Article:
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Maryland sues nursing home operator for inhumane and illegal practices

The state alleges that residents were often displaced, abused, and defrauded of thousands

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Putting an elderly loved one in a nursing home is a tough decision for many consumers, and it often comes down to unpleasant details like not being able to afford adequate home care. Unfortunately, not all nursing homes are equal, and some can be downright inhumane in how they treat their residents.

That is allegedly the case in Maryland, where the state has filed a lawsuit against Neiswanger Management Services (NMS), which operates five in-state nursing homes. According to a report from Courthouse News, NMS has been charged with replacing over 1,000 elderly residents with others who would yield higher daily rates through Medicaid. To make matters worse, many of the displaced residents are often sent to homeless shelters or disreputable replacement facilities.

“In recent years, [NMS] has evicted from its nursing homes hundreds of frail, infirm, mentally ill and physically and intellectually disabled people. NMS often effectuates these involuntary discharges with brutal indifference to the health and safety of evictees, dumping the people it no longer wants in homeless shelters or handing them over to predatory operators of sham assisted living facilities,” the complaint charges.

Inhumane treatment

The complaint details several cases where elderly residents were allegedly subjected to inhumane treatment by caregivers working for NMS. Vonda Wagner, who resided at NMS Hagerstown and suffered from late-stage cancer, was moved by staff member Sharon Isaacs in 2015 to a Baltimore City rowhouse after being threatened with arrest if she refused to go, according to the complaint.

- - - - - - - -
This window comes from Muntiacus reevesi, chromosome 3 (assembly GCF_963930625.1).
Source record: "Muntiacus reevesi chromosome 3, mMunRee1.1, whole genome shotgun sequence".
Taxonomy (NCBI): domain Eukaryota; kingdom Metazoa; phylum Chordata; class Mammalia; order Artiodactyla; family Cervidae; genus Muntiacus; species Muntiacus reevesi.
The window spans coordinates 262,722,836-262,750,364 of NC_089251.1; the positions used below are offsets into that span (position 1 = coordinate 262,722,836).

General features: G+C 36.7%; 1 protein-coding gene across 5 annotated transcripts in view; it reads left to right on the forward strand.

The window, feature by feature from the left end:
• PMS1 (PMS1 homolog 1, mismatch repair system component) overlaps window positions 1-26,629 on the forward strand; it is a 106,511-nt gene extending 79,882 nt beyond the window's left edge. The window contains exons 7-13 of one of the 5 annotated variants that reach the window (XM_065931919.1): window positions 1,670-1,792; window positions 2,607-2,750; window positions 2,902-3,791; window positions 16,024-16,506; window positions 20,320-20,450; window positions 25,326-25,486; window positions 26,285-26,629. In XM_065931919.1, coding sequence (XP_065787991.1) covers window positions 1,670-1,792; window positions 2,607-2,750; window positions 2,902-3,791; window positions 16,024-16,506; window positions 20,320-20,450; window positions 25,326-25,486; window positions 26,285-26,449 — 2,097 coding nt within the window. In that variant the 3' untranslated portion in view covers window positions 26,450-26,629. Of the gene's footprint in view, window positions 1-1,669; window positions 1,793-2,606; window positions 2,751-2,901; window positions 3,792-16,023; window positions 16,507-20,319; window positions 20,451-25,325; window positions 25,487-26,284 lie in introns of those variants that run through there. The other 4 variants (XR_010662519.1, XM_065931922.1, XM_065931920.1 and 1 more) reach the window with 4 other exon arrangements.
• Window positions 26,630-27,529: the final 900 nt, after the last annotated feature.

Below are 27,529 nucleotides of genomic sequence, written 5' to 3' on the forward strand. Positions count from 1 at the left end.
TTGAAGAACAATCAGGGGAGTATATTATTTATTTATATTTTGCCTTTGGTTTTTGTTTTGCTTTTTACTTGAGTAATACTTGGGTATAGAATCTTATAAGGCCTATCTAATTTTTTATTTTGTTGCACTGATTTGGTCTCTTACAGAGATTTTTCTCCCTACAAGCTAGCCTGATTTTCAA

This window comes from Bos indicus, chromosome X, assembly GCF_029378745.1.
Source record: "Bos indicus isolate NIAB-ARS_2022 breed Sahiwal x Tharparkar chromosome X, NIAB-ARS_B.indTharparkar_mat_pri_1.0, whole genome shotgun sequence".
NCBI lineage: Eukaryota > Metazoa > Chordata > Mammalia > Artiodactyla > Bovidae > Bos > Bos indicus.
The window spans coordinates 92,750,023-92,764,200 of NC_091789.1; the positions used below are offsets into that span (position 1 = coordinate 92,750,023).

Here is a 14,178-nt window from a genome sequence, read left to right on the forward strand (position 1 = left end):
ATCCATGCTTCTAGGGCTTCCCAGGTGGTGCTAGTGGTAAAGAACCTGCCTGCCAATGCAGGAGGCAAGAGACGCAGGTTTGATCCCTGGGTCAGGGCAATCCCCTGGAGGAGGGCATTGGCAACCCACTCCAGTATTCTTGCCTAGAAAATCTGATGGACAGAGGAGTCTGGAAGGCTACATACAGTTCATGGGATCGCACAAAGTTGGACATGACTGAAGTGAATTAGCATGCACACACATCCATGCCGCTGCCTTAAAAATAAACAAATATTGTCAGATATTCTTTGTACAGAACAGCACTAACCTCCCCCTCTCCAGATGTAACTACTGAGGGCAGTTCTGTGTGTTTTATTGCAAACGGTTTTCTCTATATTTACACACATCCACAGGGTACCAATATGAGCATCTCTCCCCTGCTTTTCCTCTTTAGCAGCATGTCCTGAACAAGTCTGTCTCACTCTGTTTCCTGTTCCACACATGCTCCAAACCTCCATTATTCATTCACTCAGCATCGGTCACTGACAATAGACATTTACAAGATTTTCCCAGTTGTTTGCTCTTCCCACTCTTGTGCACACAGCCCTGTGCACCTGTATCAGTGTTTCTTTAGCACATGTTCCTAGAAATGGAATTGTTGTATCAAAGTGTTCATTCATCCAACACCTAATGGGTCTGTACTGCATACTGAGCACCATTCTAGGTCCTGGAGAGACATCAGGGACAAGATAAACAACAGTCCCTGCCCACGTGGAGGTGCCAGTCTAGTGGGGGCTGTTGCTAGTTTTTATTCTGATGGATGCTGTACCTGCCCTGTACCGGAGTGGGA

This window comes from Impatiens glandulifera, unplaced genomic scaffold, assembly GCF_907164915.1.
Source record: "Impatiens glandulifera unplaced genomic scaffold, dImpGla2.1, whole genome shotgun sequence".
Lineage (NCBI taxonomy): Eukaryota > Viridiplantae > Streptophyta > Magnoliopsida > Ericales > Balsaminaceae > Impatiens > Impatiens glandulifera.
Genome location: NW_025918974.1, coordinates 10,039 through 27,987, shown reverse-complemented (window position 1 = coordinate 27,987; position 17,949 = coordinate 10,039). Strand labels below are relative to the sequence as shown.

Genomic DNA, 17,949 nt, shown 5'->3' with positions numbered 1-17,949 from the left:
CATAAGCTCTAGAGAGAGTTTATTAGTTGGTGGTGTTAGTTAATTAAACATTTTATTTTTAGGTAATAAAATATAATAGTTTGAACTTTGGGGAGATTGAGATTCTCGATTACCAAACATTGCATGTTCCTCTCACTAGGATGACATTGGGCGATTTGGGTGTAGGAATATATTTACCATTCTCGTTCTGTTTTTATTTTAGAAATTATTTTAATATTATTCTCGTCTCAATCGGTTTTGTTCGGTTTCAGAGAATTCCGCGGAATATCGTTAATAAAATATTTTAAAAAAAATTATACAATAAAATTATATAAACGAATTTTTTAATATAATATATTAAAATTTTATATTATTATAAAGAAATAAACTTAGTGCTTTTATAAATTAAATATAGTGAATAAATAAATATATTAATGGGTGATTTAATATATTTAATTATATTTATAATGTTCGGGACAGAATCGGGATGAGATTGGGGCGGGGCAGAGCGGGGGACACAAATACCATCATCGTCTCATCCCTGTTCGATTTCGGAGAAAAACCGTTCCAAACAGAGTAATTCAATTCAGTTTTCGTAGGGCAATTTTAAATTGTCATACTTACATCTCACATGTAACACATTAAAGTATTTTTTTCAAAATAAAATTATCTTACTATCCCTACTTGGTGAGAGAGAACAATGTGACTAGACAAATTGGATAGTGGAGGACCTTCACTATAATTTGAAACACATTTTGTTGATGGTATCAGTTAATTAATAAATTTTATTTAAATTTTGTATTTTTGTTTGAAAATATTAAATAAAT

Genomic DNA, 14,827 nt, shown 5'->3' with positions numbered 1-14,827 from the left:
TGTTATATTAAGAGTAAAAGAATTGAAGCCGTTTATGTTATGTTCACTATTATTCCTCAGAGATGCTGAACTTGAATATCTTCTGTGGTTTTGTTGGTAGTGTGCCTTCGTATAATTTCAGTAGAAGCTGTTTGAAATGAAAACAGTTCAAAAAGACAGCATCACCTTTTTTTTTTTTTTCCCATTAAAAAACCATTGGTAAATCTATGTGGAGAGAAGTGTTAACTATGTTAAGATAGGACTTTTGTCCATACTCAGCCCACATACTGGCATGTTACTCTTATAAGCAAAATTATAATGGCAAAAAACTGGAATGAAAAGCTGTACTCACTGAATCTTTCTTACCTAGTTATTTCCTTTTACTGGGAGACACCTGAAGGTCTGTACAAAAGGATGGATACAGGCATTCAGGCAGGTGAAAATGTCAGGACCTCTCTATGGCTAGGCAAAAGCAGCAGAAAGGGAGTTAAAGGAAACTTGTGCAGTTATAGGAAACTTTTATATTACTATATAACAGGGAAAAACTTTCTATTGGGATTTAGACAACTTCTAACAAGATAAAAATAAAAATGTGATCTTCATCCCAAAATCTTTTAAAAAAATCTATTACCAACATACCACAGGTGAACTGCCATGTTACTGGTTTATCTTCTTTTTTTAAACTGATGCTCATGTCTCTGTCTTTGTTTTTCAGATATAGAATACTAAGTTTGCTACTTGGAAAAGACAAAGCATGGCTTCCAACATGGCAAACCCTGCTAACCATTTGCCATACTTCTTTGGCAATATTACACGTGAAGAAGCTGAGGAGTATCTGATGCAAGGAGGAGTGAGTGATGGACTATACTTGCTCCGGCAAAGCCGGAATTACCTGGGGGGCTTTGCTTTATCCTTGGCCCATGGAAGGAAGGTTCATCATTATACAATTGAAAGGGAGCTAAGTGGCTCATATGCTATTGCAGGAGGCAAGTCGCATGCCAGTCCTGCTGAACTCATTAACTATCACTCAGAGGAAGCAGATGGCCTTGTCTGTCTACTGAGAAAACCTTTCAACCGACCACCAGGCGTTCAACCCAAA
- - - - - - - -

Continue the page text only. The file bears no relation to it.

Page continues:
Wagner -- who lost 40% of her weight due to her illness, relied on a tracheostomy tube, could not speak, and had difficulty walking – was subjected to horrible treatment at the rowhouse; she was stripped of her West Virginia state-issued debit card by Isaacs, forced into revealing her PIN, was not issued any of her prescribed medications, and was exclusively fed on instant ramen noodles for several weeks, the complaint states.

Three weeks after Wagner came to the rowhouse, Isaacs found that the elderly woman had canceled the confiscated debit card. The complaint claims that Isaacs then physically abused Wagner, threw out her belongings, and dumped her in a Baltimore City homeless shelter. Luckily, the elderly woman was immediately taken from the shelter to the emergency room and treated for her injuries; however, she remains homeless.

Repeated abuse

Vonda Wagner’s case is only one of many cases of abuse that the state is attaching to NMS. Others, such as Andrew Edwards, were denied vital medical treatment, defrauded of thousands of dollars, and forced to reside in locations where they didn’t know anyone.

In each case, the state charges that NMS did not engage in any meaningful discharge planning of its patients and that it knowingly allowed them to be transferred to facilities, like Isaacs’, that were not licensed by the state.

“Vonda Wagner [et. al] are only eight of dozens of frail, infirm, mentally ill and physically and intellectually disabled people whom NMS has discharged to sham assisted living facilities to homeless shelters, and to the streets, often fraudulently billing the Maryland Medicaid program thousands or tens of thousands of dollars for nursing facility services, including social work and discharge planning services, that it did not in fact provide to them,” the complaint says.

“In a high proportion of these cases, within days or weeks of their eviction from NMS, these former NMS residents appear in the emergency rooms of Maryland hospitals, often requiring attention for medical problems caused or exacerbated by having been evicted from an NMS facility. . . Moreover, the people whom NMS has discharged. . . form only a particularly troubling subset of the hundreds of people whom NMS has illegally and unsafely evicted from its facilities.”

The suit seeks to impose civil penalties on the defendants, starting at $10,000 for each violation of the False Health Claims Act. Additionally, the state is seeking three times the damages and other relief to the state of Maryland for false submissions to the Medicaid program.

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